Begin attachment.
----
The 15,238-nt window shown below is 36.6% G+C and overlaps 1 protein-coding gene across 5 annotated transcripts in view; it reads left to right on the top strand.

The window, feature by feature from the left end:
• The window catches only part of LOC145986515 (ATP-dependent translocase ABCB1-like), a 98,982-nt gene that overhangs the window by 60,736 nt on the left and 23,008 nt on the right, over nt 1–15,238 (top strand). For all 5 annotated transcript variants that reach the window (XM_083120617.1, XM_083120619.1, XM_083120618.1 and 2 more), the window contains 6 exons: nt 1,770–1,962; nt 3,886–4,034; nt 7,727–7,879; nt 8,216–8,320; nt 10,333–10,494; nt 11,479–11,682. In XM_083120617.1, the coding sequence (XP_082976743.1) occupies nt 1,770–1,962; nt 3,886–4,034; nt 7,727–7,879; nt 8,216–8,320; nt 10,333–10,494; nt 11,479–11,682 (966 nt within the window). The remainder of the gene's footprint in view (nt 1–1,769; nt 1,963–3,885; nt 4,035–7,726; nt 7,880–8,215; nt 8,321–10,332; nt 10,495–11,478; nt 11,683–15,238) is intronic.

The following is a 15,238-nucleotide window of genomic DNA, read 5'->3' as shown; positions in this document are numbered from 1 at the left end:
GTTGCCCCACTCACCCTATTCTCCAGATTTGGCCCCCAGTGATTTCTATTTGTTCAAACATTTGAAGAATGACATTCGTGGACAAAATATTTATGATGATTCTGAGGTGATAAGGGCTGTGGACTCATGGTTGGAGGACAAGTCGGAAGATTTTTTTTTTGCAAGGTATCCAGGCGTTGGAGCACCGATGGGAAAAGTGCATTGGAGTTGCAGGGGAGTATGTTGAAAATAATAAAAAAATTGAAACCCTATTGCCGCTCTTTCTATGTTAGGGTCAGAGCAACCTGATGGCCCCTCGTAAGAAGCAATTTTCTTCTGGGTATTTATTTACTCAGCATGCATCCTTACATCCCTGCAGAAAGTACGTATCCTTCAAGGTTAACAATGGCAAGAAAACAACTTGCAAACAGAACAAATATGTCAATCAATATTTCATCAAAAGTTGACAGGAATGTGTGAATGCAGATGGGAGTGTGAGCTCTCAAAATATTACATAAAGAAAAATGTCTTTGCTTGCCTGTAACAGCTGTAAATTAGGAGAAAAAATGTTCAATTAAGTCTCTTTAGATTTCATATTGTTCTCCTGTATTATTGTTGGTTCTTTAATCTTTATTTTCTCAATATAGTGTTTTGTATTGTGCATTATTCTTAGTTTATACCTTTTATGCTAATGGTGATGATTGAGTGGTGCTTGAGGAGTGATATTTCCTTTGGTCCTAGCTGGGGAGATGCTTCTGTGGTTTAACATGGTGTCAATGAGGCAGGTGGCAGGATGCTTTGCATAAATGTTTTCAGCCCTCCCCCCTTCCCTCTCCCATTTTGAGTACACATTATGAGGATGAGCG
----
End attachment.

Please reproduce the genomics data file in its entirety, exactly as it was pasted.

The 15,238-nt window shown below is 36.6% G+C and overlaps 1 protein-coding gene across 5 annotated transcripts in view; it reads left to right on the top strand.

The window, feature by feature from the left end:
• The window catches only part of LOC145986515 (ATP-dependent translocase ABCB1-like), a 98,982-nt gene that overhangs the window by 60,736 nt on the left and 23,008 nt on the right, over nt 1–15,238 (top strand). For all 5 annotated transcript variants that reach the window (XM_083120617.1, XM_083120619.1, XM_083120618.1 and 2 more), the window contains 6 exons: nt 1,770–1,962; nt 3,886–4,034; nt 7,727–7,879; nt 8,216–8,320; nt 10,333–10,494; nt 11,479–11,682. In XM_083120617.1, the coding sequence (XP_082976743.1) occupies nt 1,770–1,962; nt 3,886–4,034; nt 7,727–7,879; nt 8,216–8,320; nt 10,333–10,494; nt 11,479–11,682 (966 nt within the window). The remainder of the gene's footprint in view (nt 1–1,769; nt 1,963–3,885; nt 4,035–7,726; nt 7,880–8,215; nt 8,321–10,332; nt 10,495–11,478; nt 11,683–15,238) is intronic.

The following is a 15,238-nucleotide window of genomic DNA, read 5'->3' as shown; positions in this document are numbered from 1 at the left end:
GTTGCCCCACTCACCCTATTCTCCAGATTTGGCCCCCAGTGATTTCTATTTGTTCAAACATTTGAAGAATGACATTCGTGGACAAAATATTTATGATGATTCTGAGGTGATAAGGGCTGTGGACTCATGGTTGGAGGACAAGTCGGAAGATTTTTTTTTTGCAAGGTATCCAGGCGTTGGAGCACCGATGGGAAAAGTGCATTGGAGTTGCAGGGGAGTATGTTGAAAATAATAAAAAAATTGAAACCCTATTGCCGCTCTTTCTATGTTAGGGTCAGAGCAACCTGATGGCCCCTCGTAAGAAGCAATTTTCTTCTGGGTATTTATTTACTCAGCATGCATCCTTACATCCCTGCAGAAAGTACGTATCCTTCAAGGTTAACAATGGCAAGAAAACAACTTGCAAACAGAACAAATATGTCAATCAATATTTCATCAAAAGTTGACAGGAATGTGTGAATGCAGATGGGAGTGTGAGCTCTCAAAATATTACATAAAGAAAAATGTCTTTGCTTGCCTGTAACAGCTGTAAATTAGGAGAAAAAATGTTCAATTAAGTCTCTTTAGATTTCATATTGTTCTCCTGTATTATTGTTGGTTCTTTAATCTTTATTTTCTCAATATAGTGTTTTGTATTGTGCATTATTCTTAGTTTATACCTTTTATGCTAATGGTGATGATTGAGTGGTGCTTGAGGAGTGATATTTCCTTTGGTCCTAGCTGGGGAGATGCTTCTGTGGTTTAACATGGTGTCAATGAGGCAGGTGGCAGGATGCTTTGCATAAATGTTTTCAGCCCTCCCCCCTTCCCTCTCCCATTTTGAGTACACATTATGAGGATGAGCG